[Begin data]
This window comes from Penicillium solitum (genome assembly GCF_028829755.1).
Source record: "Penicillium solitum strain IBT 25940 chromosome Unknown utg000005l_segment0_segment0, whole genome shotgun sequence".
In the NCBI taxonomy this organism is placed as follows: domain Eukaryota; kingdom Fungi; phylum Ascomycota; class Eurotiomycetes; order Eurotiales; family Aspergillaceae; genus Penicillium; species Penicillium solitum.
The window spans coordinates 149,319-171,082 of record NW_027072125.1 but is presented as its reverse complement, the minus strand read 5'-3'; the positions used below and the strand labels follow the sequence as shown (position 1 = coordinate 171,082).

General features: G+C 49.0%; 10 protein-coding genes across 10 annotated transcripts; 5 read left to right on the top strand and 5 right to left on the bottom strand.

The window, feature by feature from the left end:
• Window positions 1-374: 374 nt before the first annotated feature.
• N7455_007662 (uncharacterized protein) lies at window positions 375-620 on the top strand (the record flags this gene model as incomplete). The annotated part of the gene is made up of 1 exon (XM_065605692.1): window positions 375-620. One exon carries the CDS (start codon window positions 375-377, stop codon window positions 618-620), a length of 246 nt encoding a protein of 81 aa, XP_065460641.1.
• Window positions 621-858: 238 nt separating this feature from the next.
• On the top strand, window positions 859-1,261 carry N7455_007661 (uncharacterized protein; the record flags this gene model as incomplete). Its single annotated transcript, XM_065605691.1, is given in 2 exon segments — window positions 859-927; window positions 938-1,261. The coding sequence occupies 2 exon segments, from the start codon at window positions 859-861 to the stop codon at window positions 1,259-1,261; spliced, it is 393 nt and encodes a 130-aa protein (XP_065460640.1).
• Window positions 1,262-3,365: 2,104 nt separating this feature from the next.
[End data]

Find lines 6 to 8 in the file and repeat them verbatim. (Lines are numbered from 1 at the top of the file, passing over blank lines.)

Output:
The window, feature by feature from the left end:
• Window positions 1-374: 374 nt before the first annotated feature.
• N7455_007662 (uncharacterized protein) lies at window positions 375-620 on the top strand (the record flags this gene model as incomplete). The annotated part of the gene is made up of 1 exon (XM_065605692.1): window positions 375-620. One exon carries the CDS (start codon window positions 375-377, stop codon window positions 618-620), a length of 246 nt encoding a protein of 81 aa, XP_065460641.1.